DevSecOps tools are enabling developers to release new code faster than ever – yet testing, code review and disagreements over who is in charge of security remain sticking points within organizational teams, according to GitLab’s latest industry survey.

GitLab’s fifth annual DevSecOps survey quizzed 4,300 software professionals on their use of DevOps tools and to uncover how software teams had changed as the industry matured.

It found that the forced adoption of remote work in 2020 had been a “catalyst” for the uptake of DevOps technologies, with teams increasingly integrating automation into their software development cycles to speed up software releases and give precious time back to developers.

Just over 84% of developers reported they were releasing code faster than before, with 57% reporting that code was being released twice as fast – a significant jump from last year’s 35%.

Nearly one in five (19%) said code was going out the door 10x faster. When quizzed on what had changed in their processes to speed things up, 21% of survey respondents said they’ve added source code management to their DevOps practices (up from 15% last year), while almost 18% added continuous integration (CI) and 13% added continuous delivery (CD). Nearly 12% said adding a DevOps platform had sped up the process, while just over 10% had started using automated testing.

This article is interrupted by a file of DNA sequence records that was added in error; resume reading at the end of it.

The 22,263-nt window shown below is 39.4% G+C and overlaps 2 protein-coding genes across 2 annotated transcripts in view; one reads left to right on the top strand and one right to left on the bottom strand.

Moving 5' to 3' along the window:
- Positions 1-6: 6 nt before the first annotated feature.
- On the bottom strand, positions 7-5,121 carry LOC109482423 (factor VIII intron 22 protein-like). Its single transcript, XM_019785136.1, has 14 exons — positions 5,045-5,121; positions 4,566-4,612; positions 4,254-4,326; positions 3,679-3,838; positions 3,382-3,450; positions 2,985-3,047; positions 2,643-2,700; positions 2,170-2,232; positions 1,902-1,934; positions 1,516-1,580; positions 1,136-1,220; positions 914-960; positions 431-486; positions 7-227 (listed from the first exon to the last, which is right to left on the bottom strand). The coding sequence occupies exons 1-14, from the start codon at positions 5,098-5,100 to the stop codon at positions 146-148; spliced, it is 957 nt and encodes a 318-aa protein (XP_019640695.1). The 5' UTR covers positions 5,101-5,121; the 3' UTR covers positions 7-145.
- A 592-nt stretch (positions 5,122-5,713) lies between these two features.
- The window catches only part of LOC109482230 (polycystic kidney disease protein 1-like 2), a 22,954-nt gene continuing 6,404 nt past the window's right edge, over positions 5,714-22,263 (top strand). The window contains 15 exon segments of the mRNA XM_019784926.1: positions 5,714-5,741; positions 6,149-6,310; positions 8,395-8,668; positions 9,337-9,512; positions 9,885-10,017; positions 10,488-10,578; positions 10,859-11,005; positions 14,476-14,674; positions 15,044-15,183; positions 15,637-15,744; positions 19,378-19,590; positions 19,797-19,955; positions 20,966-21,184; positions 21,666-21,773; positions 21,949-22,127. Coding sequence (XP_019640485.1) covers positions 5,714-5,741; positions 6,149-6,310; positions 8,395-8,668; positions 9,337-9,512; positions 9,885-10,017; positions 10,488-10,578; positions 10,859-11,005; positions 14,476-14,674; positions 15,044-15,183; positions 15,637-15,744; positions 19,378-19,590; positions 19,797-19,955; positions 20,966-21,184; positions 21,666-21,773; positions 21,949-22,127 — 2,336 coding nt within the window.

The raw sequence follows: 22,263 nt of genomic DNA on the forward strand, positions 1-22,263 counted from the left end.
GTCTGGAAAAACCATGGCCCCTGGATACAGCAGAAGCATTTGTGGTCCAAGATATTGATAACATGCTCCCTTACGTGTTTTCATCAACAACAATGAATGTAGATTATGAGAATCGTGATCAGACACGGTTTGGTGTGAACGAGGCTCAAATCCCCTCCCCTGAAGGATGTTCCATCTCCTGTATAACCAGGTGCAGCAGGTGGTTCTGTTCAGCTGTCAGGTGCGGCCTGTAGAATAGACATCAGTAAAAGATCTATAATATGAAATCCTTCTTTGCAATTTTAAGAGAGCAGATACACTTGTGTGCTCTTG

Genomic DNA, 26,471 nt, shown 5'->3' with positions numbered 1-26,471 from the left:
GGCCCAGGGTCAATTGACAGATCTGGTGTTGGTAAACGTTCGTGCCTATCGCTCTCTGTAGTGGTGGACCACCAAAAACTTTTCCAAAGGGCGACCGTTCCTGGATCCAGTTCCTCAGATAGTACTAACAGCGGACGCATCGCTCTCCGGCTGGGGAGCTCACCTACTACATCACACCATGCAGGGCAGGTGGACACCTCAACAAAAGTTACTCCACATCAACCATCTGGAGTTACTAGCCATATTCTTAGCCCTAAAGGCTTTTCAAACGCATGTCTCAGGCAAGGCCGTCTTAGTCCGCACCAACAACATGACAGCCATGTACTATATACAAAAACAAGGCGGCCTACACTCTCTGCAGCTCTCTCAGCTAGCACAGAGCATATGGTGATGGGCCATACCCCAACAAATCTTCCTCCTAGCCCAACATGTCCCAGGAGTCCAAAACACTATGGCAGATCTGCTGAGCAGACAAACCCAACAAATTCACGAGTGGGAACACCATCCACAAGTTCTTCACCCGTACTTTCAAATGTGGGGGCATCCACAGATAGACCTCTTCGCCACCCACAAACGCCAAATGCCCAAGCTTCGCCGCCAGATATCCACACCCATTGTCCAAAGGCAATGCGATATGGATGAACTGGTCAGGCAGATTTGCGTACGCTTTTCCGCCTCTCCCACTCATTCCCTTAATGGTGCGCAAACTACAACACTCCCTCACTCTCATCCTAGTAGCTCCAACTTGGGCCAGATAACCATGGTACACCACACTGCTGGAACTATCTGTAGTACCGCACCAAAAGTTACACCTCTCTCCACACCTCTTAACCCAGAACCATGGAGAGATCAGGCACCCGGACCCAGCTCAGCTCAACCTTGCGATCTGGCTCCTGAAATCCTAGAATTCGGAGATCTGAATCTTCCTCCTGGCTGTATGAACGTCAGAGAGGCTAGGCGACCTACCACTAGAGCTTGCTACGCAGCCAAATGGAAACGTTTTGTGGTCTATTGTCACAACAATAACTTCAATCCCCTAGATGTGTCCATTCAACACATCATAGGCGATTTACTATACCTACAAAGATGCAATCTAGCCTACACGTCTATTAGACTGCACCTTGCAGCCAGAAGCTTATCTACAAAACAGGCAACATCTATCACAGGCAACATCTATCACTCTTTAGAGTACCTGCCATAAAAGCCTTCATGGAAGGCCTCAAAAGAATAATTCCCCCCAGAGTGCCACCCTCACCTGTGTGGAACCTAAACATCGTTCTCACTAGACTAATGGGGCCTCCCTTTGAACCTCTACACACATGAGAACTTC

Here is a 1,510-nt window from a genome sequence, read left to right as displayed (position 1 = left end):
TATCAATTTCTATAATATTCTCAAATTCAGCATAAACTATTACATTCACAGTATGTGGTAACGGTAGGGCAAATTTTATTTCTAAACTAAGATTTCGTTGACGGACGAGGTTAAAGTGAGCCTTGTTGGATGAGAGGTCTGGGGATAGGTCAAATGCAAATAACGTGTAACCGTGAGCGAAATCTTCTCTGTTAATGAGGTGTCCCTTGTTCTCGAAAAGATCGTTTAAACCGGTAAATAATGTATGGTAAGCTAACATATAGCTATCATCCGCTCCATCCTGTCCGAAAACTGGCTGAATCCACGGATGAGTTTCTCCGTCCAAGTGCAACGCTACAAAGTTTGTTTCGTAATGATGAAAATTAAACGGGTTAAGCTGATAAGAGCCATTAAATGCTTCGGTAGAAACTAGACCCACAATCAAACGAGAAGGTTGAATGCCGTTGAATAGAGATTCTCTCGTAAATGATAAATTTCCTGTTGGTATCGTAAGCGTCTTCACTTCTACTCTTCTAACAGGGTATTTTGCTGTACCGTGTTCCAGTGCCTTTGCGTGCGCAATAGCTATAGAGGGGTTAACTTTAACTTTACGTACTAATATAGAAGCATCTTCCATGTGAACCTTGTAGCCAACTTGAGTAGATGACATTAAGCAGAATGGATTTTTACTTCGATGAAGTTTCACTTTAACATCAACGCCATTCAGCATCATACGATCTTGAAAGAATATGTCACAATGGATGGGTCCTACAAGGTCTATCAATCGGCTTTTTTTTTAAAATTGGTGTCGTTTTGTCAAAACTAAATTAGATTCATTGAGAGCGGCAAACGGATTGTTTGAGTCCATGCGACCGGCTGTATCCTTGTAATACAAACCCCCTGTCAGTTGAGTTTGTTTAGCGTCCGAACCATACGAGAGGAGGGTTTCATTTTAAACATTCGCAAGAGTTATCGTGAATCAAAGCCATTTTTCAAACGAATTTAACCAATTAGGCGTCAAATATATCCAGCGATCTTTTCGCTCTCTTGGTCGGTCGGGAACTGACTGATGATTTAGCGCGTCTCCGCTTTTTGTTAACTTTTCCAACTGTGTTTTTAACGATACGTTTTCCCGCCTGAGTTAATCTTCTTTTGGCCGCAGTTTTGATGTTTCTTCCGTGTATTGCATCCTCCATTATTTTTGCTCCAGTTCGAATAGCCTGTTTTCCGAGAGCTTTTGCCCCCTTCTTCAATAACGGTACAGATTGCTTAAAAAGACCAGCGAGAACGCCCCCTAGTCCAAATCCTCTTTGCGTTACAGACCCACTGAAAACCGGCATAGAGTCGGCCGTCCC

Almost 25% of teams reported using full test automation – more than double 2020’s figure – while 28% of respondents felt they were “at least half-way” to full automation. Around 34% of survey takers said developers test some of their own code (up from 31% last year) and 32% said automated testing happened as code was written, up from 25% in 2020.

When it came to deployment frequency, almost 59% of survey respondents said their teams deployed code multiple times a day, once a day, or once every few days. This was almost identical to the response to GitLab’s 2020 survey. All told, 28% of developers deployed ‘continuously’ – defined as multiple times per day – while 15% deployed once a week, 10% once a month, and under 7% once every few months.